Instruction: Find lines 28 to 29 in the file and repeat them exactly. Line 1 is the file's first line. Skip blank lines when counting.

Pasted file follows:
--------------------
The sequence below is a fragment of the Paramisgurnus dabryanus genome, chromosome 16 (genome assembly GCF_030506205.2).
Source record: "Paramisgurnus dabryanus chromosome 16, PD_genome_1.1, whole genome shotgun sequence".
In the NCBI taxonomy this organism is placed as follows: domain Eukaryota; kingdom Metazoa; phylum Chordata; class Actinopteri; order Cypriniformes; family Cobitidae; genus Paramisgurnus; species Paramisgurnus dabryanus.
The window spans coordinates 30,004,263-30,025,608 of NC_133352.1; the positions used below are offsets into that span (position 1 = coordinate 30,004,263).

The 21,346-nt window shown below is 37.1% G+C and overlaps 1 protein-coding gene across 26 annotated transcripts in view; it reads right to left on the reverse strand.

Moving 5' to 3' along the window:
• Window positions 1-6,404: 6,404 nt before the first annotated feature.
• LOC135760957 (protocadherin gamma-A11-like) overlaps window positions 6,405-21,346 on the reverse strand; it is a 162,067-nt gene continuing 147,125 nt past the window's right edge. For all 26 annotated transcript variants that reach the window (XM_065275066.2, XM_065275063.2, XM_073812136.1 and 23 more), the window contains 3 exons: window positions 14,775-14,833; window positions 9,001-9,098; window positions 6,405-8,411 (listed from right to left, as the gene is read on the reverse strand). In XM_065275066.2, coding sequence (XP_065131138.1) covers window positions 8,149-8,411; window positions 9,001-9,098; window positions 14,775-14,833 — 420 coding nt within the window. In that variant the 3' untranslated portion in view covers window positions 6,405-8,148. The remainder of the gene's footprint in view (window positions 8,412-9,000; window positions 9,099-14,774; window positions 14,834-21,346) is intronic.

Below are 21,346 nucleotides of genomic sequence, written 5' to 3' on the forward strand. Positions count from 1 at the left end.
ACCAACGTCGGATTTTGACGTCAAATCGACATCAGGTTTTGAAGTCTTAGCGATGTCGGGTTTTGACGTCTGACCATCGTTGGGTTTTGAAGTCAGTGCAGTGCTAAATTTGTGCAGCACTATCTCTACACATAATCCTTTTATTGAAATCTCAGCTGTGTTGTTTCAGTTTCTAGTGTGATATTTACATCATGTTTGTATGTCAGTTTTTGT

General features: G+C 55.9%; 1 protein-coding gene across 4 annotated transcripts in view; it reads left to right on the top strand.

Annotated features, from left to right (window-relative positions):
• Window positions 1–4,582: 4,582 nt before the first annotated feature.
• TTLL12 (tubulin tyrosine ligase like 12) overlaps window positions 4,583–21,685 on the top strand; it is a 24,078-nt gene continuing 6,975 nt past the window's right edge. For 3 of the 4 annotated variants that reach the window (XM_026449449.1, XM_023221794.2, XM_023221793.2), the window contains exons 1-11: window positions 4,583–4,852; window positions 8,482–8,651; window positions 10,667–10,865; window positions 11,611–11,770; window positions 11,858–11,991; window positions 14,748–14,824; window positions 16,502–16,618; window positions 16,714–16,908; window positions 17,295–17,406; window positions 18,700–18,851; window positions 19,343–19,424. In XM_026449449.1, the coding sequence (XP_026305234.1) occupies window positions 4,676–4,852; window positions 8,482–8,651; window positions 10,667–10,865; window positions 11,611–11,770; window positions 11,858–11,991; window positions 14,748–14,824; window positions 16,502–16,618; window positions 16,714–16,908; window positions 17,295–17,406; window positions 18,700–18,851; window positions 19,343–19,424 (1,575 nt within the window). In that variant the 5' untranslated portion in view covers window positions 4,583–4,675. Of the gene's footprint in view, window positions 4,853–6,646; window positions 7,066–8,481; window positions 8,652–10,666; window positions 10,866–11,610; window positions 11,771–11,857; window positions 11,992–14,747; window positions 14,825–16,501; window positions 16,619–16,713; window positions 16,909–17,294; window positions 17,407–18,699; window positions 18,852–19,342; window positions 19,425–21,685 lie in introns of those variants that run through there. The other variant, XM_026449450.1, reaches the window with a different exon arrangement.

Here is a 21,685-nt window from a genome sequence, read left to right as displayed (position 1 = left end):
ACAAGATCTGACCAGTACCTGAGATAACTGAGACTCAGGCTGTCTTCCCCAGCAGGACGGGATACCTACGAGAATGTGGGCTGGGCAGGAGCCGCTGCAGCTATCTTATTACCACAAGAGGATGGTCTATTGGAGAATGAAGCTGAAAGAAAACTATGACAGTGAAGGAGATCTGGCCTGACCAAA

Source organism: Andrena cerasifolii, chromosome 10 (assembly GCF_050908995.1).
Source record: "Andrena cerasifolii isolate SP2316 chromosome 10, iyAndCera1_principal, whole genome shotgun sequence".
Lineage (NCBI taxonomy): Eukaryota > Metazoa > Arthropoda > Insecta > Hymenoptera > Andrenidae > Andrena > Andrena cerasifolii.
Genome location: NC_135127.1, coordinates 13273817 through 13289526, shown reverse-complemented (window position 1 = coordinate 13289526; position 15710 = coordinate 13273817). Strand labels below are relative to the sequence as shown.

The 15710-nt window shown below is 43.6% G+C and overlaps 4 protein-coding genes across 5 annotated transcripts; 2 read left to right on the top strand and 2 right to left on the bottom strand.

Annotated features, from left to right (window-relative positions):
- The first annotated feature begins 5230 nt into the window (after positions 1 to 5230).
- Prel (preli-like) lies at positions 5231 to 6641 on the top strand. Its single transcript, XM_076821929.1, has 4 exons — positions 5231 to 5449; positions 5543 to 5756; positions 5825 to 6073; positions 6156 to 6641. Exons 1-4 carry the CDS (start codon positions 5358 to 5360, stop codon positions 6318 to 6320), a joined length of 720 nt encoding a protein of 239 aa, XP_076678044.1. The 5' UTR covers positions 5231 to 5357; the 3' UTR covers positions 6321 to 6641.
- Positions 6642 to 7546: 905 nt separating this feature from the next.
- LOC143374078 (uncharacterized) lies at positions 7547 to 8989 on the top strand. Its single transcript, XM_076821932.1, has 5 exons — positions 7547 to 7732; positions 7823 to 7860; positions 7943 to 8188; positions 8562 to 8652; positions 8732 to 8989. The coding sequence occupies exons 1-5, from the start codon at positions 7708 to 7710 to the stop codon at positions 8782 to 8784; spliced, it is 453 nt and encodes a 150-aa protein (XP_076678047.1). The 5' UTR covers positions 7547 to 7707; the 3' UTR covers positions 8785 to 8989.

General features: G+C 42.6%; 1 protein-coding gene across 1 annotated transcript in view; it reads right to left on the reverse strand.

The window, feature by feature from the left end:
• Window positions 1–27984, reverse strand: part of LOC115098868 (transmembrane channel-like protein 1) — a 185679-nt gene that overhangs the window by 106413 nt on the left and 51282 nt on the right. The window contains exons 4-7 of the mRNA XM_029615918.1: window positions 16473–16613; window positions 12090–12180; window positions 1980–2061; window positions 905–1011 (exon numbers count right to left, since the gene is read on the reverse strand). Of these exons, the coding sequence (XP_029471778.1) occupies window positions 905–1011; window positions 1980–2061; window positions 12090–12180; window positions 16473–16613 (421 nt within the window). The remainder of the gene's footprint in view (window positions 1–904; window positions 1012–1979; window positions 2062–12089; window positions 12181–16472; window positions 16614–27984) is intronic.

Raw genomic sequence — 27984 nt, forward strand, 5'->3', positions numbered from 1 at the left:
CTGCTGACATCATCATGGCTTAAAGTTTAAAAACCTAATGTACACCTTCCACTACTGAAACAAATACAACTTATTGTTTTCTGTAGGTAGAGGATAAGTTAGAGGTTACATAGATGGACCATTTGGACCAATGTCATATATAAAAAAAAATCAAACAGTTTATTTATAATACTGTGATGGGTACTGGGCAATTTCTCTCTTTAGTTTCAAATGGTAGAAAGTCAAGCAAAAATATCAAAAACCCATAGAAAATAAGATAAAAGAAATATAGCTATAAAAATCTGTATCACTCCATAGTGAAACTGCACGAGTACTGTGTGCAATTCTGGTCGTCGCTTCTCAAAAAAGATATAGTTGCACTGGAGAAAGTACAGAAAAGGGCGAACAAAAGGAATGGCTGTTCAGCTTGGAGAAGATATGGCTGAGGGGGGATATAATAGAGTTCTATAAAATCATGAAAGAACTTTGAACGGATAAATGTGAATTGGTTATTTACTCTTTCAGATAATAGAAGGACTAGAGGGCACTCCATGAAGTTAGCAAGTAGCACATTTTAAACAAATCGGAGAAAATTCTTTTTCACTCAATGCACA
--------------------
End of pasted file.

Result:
The window, feature by feature from the left end:
• Window positions 1–27984, reverse strand: part of LOC115098868 (transmembrane channel-like protein 1) — a 185679-nt gene that overhangs the window by 106413 nt on the left and 51282 nt on the right. The window contains exons 4-7 of the mRNA XM_029615918.1: window positions 16473–16613; window positions 12090–12180; window positions 1980–2061; window positions 905–1011 (exon numbers count right to left, since the gene is read on the reverse strand). Of these exons, the coding sequence (XP_029471778.1) occupies window positions 905–1011; window positions 1980–2061; window positions 12090–12180; window positions 16473–16613 (421 nt within the window). The remainder of the gene's footprint in view (window positions 1–904; window positions 1012–1979; window positions 2062–12089; window positions 12181–16472; window positions 16614–27984) is intronic.